Former Norway PM Gro H. Brundtland: It would be “very strange” if Catalonia were to leave the EU
The winner of the 25th Premi Internacional Catalunya, Gro Harlem Brundtland has explained how receiving the award with Pakistani education activist Malala Yousafzai is “special as both are fighting for women’s rights”. The former Prime Minister of Norway and ex Secretary General of the World Health Organisation also stated how it would be “very strange” if Catalonia were to leave the EU in the event of a hypothetical independence from Spain. Brundtland also encourages Catalonia to invest and establish renewable energy systems as well as gender equality quotas in both politics and business.
Barcelona (ACN).- The award ceremony of the 25th Premi International Catalunya will take place this Friday. This year both Norwegian politician Gro Harlem Brundtland and Pakistani education activist Malala Yousafzai have been awarded Catalonia’s most prestigious prize, which recognises “their determination and courage in the defence of human rights”. Brundtland was the first female Prime Minster of Norway and the first Female Secretary General of the World Health Organisation (WHO). Yousafzai is the Pakistani teenager who was shot in October 2012 by the Taliban for defending women’s right for education in her country. In an interview with CNA, Brundtland considered it “special” to share the award with the young activist as they both struggle for women’s rights. The former Norwegian Prime Minister also noted how it would be “very strange” if Catalonia were to leave the EU in the event of a hypothetical independence from Spain. She also encouraged Catalonia to invest and establish renewable energy systems as well as gender equality quotas in both politics and business. 166 candidates from 54 different countries had been put forward for this year’s award. Previous winners of the prestigious prize include: former president of Brazil, Lula da Silva; Burmese opposition politician, Aung San Suu Kyi; former US President, Jimmy Carter; British philosopher, Karl Popper; Former European Commission President, Jacques Delors and French anthropologist, Claude Lévi-Strauss.
Brundtland was Norwegian Prime Minister on three occasions: 1981, 1986-89, and 1990-96. This Friday at 7pm she will receive the 25th Catalunya International Prize, shared with Malala Yousafzai. Both have survived attacks on their lives: Brundtland escaped the 2011 massacre in Utoya carried out by Anders Brevik, while Yousafzai survived an assassination attempt on her by the Taliban.
The Catalunya International Prize is awarded annually and is decided by an independent jury formed of intellectuals from Catalonia and abroad. It recognises individuals who have greatly contributed to the cultural, social, scientific and political development of humankind. This year, the jury wanted to recognise “the determination and courage in defence of human rights” that both winners have shown.
A life dedicated fighting for sustainable development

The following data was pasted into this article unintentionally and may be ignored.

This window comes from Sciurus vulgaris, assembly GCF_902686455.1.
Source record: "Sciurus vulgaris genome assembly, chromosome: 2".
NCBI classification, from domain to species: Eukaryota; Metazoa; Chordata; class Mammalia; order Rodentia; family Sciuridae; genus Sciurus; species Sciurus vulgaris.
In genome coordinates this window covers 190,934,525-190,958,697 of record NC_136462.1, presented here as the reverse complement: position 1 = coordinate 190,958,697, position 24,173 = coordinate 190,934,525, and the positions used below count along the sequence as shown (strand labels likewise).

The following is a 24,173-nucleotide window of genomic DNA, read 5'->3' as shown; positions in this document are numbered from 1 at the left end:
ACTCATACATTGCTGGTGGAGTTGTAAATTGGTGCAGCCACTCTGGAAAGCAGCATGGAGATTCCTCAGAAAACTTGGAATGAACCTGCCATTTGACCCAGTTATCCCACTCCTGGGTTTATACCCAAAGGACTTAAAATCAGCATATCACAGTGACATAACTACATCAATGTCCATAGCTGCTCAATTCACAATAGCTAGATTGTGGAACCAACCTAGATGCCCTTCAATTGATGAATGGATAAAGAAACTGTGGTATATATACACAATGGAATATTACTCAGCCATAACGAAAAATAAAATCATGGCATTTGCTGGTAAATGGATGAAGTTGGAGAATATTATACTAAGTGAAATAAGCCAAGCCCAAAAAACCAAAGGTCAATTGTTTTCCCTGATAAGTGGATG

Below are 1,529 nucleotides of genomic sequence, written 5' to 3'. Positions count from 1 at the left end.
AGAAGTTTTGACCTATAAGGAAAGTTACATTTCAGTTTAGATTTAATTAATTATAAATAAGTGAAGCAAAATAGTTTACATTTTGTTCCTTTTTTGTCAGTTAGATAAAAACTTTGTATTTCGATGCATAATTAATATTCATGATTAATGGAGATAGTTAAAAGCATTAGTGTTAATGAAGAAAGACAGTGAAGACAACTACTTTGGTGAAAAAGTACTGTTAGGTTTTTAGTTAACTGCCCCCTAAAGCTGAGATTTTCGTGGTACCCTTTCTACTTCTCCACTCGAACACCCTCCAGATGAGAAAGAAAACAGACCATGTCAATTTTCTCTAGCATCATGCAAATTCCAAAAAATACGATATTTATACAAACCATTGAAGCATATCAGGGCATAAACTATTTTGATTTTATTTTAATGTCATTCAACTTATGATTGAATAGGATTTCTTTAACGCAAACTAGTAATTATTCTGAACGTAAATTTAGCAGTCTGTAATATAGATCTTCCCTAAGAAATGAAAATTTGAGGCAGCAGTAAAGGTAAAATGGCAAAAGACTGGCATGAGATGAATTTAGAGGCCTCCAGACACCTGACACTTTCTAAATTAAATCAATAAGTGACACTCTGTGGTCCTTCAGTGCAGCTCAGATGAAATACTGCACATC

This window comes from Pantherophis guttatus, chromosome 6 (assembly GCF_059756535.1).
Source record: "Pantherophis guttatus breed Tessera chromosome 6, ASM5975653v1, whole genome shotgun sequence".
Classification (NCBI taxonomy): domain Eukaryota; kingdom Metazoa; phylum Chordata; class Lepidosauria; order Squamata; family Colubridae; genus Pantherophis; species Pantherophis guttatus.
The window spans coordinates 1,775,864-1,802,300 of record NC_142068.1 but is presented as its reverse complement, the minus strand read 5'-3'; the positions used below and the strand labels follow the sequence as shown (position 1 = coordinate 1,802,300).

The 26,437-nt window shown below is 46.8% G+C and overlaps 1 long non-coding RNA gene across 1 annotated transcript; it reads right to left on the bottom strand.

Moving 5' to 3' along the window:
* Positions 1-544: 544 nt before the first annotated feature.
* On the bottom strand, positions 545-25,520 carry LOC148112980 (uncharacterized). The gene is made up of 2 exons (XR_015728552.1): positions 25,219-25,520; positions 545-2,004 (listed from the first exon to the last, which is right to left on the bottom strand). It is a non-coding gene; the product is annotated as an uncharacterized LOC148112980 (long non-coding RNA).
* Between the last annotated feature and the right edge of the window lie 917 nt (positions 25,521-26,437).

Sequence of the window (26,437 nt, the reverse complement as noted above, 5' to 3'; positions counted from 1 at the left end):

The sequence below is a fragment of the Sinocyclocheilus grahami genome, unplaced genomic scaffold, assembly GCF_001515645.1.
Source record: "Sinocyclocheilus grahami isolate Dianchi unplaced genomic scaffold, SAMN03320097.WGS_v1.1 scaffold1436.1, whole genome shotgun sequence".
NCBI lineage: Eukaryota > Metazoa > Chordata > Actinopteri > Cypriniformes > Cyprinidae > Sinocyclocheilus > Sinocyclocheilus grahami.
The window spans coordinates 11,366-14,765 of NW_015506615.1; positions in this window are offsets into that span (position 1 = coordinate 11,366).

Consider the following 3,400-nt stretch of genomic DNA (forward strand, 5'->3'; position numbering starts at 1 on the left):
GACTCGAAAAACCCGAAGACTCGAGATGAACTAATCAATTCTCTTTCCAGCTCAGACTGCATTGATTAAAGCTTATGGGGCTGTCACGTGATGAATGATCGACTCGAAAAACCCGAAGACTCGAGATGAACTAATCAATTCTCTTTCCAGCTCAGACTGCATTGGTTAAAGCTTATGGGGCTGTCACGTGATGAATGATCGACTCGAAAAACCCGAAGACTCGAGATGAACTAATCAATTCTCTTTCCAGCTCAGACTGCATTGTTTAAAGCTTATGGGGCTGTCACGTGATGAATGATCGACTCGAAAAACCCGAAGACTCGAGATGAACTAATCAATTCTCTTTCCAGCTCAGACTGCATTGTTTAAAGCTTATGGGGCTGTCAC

Doctor by profession and a member the Labour Party since a child, Brundtland coined the term “sustainable development” and has devoted her life struggling to eradicate poverty as well as to promote gender equality. She was author of the famous Brundtland report, entitled “Our Common Future”, incorporated into the United Nations framework in 1987, which has since been a guide on how to achieve sustainable development. Brundtland recognises that progress has been slow since the report was written over a quarter of a century ago. However, she does note that it has improved the awareness of the need to care for the environment. The Norwegian politician has received numerous awards in recognition of her work, she stated how “it is nice to be appreciated for what you try to achieve in your life”.
Catalonia’s role in Europe
When asked about the growing call for independence amongst the Catalan population Brundtland replied, “It is a very complicated constitutional issue and you have to look at it from different perspectives. So far I have only listened to the opinions of some Catalans, so I cannot enter this debate”. However, the former Norwegian Prime Minister does admit that it would be “very strange” if Catalonia were to leave the EU even though the population would prefer to remain part of the project. Brundtland was behind the referendum held in Norway in 1994 to be part of the European Union and she was supporting the accession option. However, the Norwegian people opted to remain out of the EU.
Strengthening gender equality and renewable energies
She advisedCatalonia to place a firm commitment on renewable energy and sustainable development, and to explore “new forms of energy”, such as gas. In addition, Brundtland recommended strengthening gender equality by setting up a quota system for politics and companies, as has been done in Norway. She also proposed to create a system fully combining maternity and paternity leaves, ensuring that both the mother and the father can spend “a large amount of time” with their newborn children.